The first thing to note is that they appear to be almost mirror images of each other in the way the major peaks are distributed. But it is life, with the most occurrences of the word, which is the stronger theme-word. And it has the stronger fractal geometry too, with the flatter single- followed by double-peaks pattern. We do see a similar pattern between “live” and “friend” to the extent that the single-double-peak pattern is there, but the pattern is less obvious because of the high number of words spread between them. However, we also notice here that there are very large peaks in each of these, particularly, again, in the graph for “live.” For the peak at 78,000, we have the repetition of the word “live” starting on pg. 176, where Sue is asking her husband, Phillotson, to allow her to move out. To which he replies: ‘And do you mean, by living away from me, living by yourself?’ And she responds with: ‘Well, if you insisted, yes. But I meant living with Jude.’ He asks her to consider his reputation, and she agrees instead to live in his house, but separate from him. What we have in this passage is the irony of them talking about her living with Jude, while "living" is hardly what is being proposed in her staying with Phillotson. Thus we have a bifurcation of the meaning of “living” in this peak. We know she will not really live if she continues to live with Phillotson, and this is confirmed in the next chapter when she jumps out of the window of her bedroom to escape her husband when he accidentally walks into her bedroom to go to bed. She says she was asleep when she did it – and perhaps she was half-asleep – but what this then suggests is such a deep disconnect between living and living with Phillotson versus her desire to live with Jude, that it became expressed in a leap from a second story bedroom window rather than having to sleep in the same bed with her husband.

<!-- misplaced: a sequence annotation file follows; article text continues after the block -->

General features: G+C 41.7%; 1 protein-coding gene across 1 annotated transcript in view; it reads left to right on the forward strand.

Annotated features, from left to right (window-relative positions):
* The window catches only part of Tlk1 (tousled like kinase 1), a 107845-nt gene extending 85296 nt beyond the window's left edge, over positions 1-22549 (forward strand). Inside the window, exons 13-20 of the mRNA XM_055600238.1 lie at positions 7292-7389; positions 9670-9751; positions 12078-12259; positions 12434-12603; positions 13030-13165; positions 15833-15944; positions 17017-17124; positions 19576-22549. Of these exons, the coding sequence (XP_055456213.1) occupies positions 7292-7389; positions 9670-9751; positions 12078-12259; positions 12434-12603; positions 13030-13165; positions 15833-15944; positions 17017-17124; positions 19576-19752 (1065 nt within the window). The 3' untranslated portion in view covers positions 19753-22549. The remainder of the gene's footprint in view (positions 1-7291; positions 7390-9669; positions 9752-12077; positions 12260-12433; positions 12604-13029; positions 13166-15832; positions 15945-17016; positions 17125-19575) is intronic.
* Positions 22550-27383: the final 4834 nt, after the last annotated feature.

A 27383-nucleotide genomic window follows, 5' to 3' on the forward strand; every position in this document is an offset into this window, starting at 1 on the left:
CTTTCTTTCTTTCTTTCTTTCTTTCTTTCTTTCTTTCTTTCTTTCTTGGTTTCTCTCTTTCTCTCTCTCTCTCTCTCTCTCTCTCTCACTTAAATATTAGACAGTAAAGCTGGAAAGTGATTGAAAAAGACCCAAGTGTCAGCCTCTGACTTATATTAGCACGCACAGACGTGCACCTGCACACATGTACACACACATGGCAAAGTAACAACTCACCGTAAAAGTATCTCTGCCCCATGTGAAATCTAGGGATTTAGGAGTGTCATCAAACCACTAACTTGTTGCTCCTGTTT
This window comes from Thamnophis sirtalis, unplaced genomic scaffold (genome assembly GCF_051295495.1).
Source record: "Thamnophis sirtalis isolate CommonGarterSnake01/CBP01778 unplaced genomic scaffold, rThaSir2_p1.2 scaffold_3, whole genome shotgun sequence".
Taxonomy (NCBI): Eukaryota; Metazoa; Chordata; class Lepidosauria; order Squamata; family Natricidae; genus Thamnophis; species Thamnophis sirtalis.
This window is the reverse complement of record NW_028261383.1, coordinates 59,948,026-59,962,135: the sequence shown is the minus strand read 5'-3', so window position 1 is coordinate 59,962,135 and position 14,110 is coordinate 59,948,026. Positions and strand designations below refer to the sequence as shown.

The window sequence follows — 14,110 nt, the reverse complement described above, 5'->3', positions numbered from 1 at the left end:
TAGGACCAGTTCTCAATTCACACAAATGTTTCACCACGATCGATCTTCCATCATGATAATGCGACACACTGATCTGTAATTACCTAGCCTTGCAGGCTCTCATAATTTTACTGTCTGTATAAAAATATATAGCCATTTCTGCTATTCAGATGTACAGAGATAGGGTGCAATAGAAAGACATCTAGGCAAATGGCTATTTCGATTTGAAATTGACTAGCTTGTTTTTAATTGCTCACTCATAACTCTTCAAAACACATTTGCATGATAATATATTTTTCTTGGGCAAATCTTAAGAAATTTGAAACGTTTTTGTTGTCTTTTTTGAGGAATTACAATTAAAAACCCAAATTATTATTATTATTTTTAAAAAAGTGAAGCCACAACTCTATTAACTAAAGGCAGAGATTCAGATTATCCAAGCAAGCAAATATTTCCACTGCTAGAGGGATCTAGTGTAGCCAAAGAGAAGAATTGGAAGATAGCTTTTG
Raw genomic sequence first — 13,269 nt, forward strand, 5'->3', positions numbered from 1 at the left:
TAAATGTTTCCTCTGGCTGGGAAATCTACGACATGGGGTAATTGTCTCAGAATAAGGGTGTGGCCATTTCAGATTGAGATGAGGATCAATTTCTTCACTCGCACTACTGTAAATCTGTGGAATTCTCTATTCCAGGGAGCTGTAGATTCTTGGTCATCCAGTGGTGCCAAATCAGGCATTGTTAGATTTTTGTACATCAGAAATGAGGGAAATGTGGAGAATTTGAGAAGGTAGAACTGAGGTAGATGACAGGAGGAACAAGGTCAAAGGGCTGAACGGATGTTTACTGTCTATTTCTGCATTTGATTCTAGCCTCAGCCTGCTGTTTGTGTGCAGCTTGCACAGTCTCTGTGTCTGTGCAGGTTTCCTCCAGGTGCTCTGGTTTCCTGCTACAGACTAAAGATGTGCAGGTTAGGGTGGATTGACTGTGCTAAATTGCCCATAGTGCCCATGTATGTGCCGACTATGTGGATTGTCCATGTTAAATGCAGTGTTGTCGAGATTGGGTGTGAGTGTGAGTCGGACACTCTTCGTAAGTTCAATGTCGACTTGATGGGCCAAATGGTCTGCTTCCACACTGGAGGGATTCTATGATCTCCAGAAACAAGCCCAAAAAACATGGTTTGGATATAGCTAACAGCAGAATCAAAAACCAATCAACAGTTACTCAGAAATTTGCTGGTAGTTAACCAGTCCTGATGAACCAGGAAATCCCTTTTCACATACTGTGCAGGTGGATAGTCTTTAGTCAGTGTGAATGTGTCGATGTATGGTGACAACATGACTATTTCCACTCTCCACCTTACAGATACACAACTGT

These graphs and the analysis they suggest is highly suggestive of further work in this direction. More works of literature should be analyzed using this method, to see what sorts of patterns develop in other works, to see how theme-words are developed. It seems likely that it would be in long prose works, particularly in novels, where fractal patterns of word distributions would be seen. There is a limit to the level of complexity that is comfortably taken in by the human brain. Thus we would expect simpler (though likely still fractal) patterns of word distribution in more poetic works such as Shakespeare’s plays, since there is already a great deal of complexity in the rhythms and the rhymes and other poetic techniques. But the apparent simplicity of prose allows for the development of more complex fractal word patterns, allowing for a different kind of meaning development of the theme-words. And it might also be interesting to look at both the retention of fractal patterns and development of the meanings of theme-words for a particular novelist, as well as the history of such patterns and theme-words through the history of literature. Can we find a genealogy of the development of the word “friend” that is traceable through the use of the kind of fractal pattern Hardy uses? And is the kinds of fractal patterns of word distribution limited? And what about issues of translation? Can a translation be judged better than another if it maintains these patterns? These and many other questions can be raised and investigated using this technique I have introduced here.